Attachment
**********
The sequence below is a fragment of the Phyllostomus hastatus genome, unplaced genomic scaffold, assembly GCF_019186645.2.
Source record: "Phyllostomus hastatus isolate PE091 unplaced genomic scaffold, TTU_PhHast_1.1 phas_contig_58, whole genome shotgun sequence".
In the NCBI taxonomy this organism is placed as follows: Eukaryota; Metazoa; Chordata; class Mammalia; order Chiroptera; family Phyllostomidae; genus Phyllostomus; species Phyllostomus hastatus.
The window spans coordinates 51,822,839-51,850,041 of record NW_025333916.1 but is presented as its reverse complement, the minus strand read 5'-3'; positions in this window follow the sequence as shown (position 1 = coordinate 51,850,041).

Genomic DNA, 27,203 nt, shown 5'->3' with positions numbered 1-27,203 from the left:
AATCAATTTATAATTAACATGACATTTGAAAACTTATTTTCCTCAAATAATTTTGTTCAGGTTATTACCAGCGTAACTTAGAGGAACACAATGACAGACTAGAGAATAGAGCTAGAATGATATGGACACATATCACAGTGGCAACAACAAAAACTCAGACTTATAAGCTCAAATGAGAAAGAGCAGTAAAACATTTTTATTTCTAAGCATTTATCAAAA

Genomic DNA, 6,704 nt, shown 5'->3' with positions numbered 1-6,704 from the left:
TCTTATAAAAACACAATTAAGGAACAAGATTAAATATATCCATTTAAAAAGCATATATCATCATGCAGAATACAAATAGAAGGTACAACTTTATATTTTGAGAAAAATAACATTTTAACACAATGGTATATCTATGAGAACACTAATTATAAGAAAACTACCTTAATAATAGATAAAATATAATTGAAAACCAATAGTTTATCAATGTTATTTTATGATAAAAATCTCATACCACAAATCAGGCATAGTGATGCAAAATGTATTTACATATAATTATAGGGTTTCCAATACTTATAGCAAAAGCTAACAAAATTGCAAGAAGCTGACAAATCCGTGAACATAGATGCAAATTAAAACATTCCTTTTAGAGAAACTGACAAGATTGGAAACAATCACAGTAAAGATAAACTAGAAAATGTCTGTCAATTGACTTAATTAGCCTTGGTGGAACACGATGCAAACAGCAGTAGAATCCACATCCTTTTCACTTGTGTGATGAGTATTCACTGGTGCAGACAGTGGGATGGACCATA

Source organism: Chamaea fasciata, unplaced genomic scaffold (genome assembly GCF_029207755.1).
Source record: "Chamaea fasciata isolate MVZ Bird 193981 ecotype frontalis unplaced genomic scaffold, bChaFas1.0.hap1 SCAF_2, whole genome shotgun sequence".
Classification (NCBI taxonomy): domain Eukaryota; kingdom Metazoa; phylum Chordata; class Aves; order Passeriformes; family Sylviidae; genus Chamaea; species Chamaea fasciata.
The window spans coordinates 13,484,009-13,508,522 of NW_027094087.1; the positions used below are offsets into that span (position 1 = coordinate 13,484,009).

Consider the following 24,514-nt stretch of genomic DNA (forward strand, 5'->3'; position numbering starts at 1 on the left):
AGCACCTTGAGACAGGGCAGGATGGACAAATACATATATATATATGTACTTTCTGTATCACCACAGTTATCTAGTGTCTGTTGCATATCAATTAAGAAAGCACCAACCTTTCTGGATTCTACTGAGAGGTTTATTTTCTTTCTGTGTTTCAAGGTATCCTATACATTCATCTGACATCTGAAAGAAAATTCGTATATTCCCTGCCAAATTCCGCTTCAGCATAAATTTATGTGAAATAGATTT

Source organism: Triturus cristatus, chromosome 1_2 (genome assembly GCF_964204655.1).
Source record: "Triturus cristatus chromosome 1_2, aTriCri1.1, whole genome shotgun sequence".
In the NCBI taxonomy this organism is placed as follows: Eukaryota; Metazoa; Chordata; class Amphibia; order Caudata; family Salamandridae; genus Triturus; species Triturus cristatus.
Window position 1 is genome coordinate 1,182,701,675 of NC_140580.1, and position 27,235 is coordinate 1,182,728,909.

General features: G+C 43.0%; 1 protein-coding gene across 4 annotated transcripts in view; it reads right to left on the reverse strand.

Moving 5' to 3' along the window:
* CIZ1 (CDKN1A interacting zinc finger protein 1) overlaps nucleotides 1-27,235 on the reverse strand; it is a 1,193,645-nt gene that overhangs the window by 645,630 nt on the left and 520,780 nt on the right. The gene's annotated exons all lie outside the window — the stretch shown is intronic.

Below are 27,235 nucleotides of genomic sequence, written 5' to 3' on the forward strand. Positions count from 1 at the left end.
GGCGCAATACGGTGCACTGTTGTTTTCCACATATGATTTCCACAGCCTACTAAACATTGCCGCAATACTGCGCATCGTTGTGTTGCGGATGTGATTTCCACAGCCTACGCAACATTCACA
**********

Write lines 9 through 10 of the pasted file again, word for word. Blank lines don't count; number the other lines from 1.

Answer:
Source organism: Chamaea fasciata, unplaced genomic scaffold (genome assembly GCF_029207755.1).
Source record: "Chamaea fasciata isolate MVZ Bird 193981 ecotype frontalis unplaced genomic scaffold, bChaFas1.0.hap1 SCAF_2, whole genome shotgun sequence".